Our journey west along the coast from Marbella took us through San Pedro and the mass of roadworks that are blighting the landscape at the moment, until we reached the subtlety of Estepona, a quieter kind of resort and nothing like its incongruous eastern neighbours along the Costa del Sol.
Estepona seems to symbolise the end of the horrifying and overly ‘Englishised’ south coast where mass consumption, soulless high rise hotels, characterless architecture, strings of low class Irish, English, Dutch and German bars blot the landscape and create a sandbox for ravenous tourists to plunder and the locals to pick up the pieces afterwards.
Situated 50km from Algeciras; the gateway to Morocco, Estepona seems classier and cleaner. There are still masses of apartments and holiday homes for rent but the difference between this resort and say, Torremolinos, is that the landscape of mountains that creates such a splendid and dramatic backdrop is given room to breathe and the buildings that front the beach are far more sympathetic to that vista.
Like many coastal towns it is nothing more than a strip of existence a few roads deep but within its folds there is plenty to explore. The tourist information office, situated where Avd. De San Lorenzo meets Avd. De Espana, and its friendly, multi-lingual staff, is well equipped to answer all your questions and provide information about the town along with maps of walks in the local countryside.
For the shopaholics out there Calle Real and Calle Santa Ana provide plenty of shops and boutiques, and, for some unfathomable reason, Estepona has more hairdressers per square kilometre than just about any other town in Spain.
For those seeking a slice of history there is the stunningly quaint Plaza Las Flores and further into the old quarter Plaza de San Francisco is home to the extremely intricate Church of Our Lady of the Redemption.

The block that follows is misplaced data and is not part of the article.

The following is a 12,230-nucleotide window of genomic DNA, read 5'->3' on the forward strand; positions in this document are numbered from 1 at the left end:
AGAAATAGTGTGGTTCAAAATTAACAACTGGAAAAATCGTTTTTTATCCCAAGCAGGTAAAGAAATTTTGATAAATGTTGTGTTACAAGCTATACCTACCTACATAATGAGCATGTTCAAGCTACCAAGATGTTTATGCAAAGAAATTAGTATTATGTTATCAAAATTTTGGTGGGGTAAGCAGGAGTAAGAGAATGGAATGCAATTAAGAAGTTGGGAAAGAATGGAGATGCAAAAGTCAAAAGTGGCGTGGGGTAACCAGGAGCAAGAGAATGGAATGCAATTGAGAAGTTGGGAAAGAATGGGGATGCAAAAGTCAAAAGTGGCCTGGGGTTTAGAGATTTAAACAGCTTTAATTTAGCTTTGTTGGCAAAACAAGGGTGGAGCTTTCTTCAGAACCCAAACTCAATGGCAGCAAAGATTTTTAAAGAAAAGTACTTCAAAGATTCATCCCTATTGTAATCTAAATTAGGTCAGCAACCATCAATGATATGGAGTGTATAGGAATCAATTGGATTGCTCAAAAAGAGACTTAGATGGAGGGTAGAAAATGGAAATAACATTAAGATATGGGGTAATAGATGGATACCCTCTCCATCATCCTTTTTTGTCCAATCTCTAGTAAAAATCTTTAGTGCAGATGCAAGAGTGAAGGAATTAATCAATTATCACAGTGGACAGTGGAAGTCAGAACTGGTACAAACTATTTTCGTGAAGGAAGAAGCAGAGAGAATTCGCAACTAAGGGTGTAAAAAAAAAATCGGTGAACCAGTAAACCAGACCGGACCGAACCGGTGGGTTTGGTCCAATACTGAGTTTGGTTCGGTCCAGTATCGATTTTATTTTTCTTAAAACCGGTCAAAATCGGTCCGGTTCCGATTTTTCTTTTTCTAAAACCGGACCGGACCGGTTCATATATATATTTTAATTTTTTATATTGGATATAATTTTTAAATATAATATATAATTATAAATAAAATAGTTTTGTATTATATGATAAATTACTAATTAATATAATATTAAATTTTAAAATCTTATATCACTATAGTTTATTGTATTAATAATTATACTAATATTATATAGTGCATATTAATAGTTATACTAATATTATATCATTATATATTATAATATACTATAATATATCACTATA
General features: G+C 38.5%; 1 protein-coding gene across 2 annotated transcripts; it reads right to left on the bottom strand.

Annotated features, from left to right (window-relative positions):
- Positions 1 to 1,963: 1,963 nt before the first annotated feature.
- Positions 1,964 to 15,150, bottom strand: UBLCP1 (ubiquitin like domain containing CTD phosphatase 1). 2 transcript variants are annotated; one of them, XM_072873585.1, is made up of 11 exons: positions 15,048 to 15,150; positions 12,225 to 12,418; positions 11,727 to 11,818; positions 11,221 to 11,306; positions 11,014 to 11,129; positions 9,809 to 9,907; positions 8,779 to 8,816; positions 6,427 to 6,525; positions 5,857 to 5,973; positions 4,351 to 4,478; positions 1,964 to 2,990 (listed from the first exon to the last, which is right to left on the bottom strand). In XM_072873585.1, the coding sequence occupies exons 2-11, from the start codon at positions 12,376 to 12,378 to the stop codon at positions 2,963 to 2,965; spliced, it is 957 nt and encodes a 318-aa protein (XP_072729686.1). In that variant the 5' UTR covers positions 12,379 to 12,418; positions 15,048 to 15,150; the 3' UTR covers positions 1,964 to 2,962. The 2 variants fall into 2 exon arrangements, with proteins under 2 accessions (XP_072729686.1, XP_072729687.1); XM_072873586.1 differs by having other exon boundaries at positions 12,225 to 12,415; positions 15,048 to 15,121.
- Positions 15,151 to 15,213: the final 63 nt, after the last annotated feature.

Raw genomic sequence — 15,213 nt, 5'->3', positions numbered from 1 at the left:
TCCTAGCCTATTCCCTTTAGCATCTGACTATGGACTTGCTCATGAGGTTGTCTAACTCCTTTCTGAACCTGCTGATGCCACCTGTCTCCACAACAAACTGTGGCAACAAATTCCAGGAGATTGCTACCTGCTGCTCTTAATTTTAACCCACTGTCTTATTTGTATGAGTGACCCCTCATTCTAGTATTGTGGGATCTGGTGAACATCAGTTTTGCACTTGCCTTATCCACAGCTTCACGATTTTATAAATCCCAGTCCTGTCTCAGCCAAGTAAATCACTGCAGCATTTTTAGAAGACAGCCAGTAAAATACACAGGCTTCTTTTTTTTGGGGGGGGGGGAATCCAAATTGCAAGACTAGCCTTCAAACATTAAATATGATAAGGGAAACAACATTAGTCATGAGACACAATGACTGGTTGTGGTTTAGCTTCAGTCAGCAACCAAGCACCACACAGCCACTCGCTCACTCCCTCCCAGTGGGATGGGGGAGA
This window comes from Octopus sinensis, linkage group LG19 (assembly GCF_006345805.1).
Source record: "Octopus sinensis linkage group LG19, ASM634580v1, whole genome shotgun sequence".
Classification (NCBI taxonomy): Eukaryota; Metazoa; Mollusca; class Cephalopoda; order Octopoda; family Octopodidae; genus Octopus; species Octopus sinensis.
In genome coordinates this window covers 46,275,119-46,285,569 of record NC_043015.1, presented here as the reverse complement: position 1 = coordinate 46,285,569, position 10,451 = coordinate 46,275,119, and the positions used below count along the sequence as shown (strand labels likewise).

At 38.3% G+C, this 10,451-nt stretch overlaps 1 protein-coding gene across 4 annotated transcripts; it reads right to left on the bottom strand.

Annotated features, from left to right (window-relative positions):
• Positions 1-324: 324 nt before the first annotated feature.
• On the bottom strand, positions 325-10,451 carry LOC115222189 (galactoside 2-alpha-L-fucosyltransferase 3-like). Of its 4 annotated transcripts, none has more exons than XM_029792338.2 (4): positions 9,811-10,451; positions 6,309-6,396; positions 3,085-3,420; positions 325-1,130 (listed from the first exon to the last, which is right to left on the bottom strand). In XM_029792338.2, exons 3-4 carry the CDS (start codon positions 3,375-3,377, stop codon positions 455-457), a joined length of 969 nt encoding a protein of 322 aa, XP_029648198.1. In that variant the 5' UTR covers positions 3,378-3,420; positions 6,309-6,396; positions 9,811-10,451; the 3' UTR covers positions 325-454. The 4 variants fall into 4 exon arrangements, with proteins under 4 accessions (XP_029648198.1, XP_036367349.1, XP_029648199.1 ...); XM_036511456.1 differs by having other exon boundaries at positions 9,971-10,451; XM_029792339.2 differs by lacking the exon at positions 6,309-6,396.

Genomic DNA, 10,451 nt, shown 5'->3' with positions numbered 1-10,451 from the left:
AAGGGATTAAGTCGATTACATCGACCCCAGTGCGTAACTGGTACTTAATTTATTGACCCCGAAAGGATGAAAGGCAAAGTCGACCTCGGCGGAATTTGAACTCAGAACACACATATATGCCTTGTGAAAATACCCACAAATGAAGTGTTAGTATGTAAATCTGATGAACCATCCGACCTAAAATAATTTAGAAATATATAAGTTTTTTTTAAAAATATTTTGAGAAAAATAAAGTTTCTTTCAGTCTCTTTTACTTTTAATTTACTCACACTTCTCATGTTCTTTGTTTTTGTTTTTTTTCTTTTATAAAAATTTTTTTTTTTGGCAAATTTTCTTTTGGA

Other noteworthy attractions in and around Estepona include the Plaza de Torres (Bull ring) which although I don’t agree with, it is a part of Spanish culture that looks set to be gone altogether by the year 2020. Opposite the Plaza de Torres is the excellent Elimi; a vegetarian restaurant where the food and service are so good that you’ll want to move in.
Beyond there to the west lies the port and through the end of the car park you can reach Havana Beach where there are excellent wild camping opportunities, chiringuitos, views of Gibraltar and a crescent shaped beach of soft sand and perfectly still sea.
For those seeking sun, sea and sand without the tacky unpleasantness of the major tourist towns, Estepona is a subtle, unassuming resort that has enough to keep you relaxed and enthralled in equal measure.
Read about our wild camp at Estepona or take a look at the galleries of a walk through the town, the Church of Our Lady of the Redemption, the Old Quarter and Havana Beach at sunset.
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